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Jordan

Jordan has registered over 650,000 Syrian refugees since 2011, according to the UNHCR. Lack of proper legal documentation, financial constraints and border closures mean that their access to healthcare is extremely limited.

KEY FIGURES

10,400

individual mental health consultations

1,800

surgical interventions

530

group mental health sessions

In March 2016, MSF opened a clinic in Ramtha city to cater for the many refugees and vulnerable Jordanians requiring treatment for non-communicable diseases (NCDs). The clinic offers medical care, home visits and psychosocial support to 1,500 patients, around 25 per cent of them Jordanians, and provided 9,022 consultations this year. In April, MSF introduced psychosocial support in its two-year NCDs project in Irbid governorate. In 2016 alone, over 25,500 consultations, including home visits, were conducted by the two Irbid clinics in this project. A total of 3,643 patients arereceiving consultations for NCDs in the context of the programme.

In September, MSF started supporting the comprehensive primary healthcare centre in Turra, Sahel Houran, Ar Ramtha, providing outpatient consultations, maternal healthcare, mental health support and health education for Syrian refugees and vulnerable Jordanians. The team had conducted 3,083 consultations by the end of the year.

 

More than 75,000 Syrians – 75 per cent of them women and children – are stranded at the northeastern border of Jordan (known as the Berm). From 16 May, MSF operated mobile clinics in Rukban, focusing on children under five and pregnant women. Over 3,500 consultations were carried out in 23 days. After an attack near the Berm on 21 June, access to the border  was halted. MSF has since been engaged in active negotiations to regain direct access to the Berm so teams can respond to the urgent medical needs of the people living there.

MSF is the main reproductive healthcare provider for Syrian refugees in Irbid governorate. In 2016, the maternity and neonatology intensive care unit at the hospital extended its capacity for ante- and postnatal consultations. The team assisted 3,663 deliveries, admitted 658 newborn babies to the unit and carried out 14,848 antenatal consultations. MSF also provides mental health support to children under the age of 18 through the project.

The medical evacuation of war-wounded Syrians to Ramtha hospital was greatly affected by the Jordan government’s decision to close the borders in June. However, MSF continues to work with the health ministry to provide emergency surgical and post-operative care to the limited number of war-wounded patients that are admitted to the hospital. In 2016, MSF treated 369 war-wounded patients and undertook over 1,239 individual counselling sessions. Due to the border closure, fewer patients arrived at the 46-bed post-operative care facility in Zaatari refugee camp. Consequently, MSF was forced to close the facility in December. Prior to its closure, 126 patients were treated and more than 1,283 psychosocial sessions were conducted.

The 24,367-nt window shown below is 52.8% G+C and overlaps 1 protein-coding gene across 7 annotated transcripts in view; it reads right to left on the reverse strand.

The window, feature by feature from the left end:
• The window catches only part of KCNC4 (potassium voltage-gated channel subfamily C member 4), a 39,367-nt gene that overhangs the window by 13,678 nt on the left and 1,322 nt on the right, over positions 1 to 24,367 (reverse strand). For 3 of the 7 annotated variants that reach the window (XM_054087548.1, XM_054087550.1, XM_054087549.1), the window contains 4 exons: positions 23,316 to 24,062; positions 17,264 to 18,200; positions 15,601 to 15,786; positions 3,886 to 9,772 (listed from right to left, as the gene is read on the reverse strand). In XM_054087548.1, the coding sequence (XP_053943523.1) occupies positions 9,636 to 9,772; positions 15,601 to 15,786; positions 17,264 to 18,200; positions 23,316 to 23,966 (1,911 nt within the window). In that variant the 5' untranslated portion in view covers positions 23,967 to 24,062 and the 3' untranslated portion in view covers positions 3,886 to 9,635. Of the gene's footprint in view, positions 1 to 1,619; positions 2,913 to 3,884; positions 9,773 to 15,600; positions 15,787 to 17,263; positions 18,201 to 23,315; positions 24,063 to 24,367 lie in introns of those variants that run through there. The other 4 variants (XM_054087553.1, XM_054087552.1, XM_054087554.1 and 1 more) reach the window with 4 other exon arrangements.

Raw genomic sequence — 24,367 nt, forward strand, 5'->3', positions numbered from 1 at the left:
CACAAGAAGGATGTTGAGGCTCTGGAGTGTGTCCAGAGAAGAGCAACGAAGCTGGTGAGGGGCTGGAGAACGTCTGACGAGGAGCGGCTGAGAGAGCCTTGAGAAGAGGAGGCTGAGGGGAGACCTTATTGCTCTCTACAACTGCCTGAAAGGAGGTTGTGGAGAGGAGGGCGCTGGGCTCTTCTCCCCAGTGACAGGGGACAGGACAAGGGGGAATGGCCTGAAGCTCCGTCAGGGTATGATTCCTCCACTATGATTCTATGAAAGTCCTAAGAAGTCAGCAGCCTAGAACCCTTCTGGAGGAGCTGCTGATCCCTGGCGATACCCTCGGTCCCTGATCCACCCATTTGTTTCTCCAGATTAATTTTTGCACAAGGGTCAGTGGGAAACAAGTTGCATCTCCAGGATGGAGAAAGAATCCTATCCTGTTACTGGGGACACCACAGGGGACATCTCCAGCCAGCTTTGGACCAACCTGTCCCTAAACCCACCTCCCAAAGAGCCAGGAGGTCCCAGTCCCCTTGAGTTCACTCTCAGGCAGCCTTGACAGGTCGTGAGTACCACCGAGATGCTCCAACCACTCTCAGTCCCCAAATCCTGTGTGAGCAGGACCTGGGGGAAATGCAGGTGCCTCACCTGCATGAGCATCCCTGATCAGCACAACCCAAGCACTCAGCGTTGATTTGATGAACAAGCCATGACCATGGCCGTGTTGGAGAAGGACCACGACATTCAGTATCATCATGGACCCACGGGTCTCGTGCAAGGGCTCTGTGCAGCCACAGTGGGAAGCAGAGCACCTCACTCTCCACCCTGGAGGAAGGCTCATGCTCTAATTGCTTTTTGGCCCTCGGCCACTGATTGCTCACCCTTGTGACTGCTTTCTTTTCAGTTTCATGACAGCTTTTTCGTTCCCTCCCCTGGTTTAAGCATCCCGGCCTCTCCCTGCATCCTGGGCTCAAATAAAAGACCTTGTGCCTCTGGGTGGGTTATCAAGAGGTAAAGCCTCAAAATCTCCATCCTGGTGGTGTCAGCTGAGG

The Amman reconstructive surgery hospital treats war-wounded patients and indirect victims of violence from war-torn neighbouring countries. The hospital provides holistic care for patients requiring orthopaedic, reconstructive and maxillofacial surgery, including physiotherapy and mental health support. In 2016, 1,055 surgical procedures were performed, and an average of 180 patients were present in the hospital at any one time.

 

 

No. staff in 2016: 403 | Expenditure: €16.2 million | Year MSF first worked in the country: 2006 | msf.org/jordan

Staff story


© MSF

Doctor Mohammad El-Momani – Emergency room doctor at MSF Ramtha surgical project, Jordan

In June 2015, I joined MSF in Ramtha district as an emergency room doctor and a supervising doctor for the inpatient department responsible for receiving emergency cases from Syria. All those cases were critical war injuries caused by missiles, explosive barrels, mines or bullets.

Since the decision to close the northern borders of Jordan, we no longer hear the sirens of the ambulances carrying the wounded and injured from the Syrian war to our emergency room. This unfortunate situation means that the injured Syrians will have to remain on the Syrian side of the borders, losing their only chance of survival and the right to receive medical care as well as physical, psychological rehabilitation.
One of the patients I received in the emergency department who touched the medical team on duty and me on a personal level was a woman who said she was hit by a rocket-propelled grenade. She was eight months pregnant at the time and, as a result of the grenade, her two legs were amputated. What caught my attention and shocked me the most was the strength and control this lady had: she understood and accepted her bitter reality and was able to endure and tolerate her situation.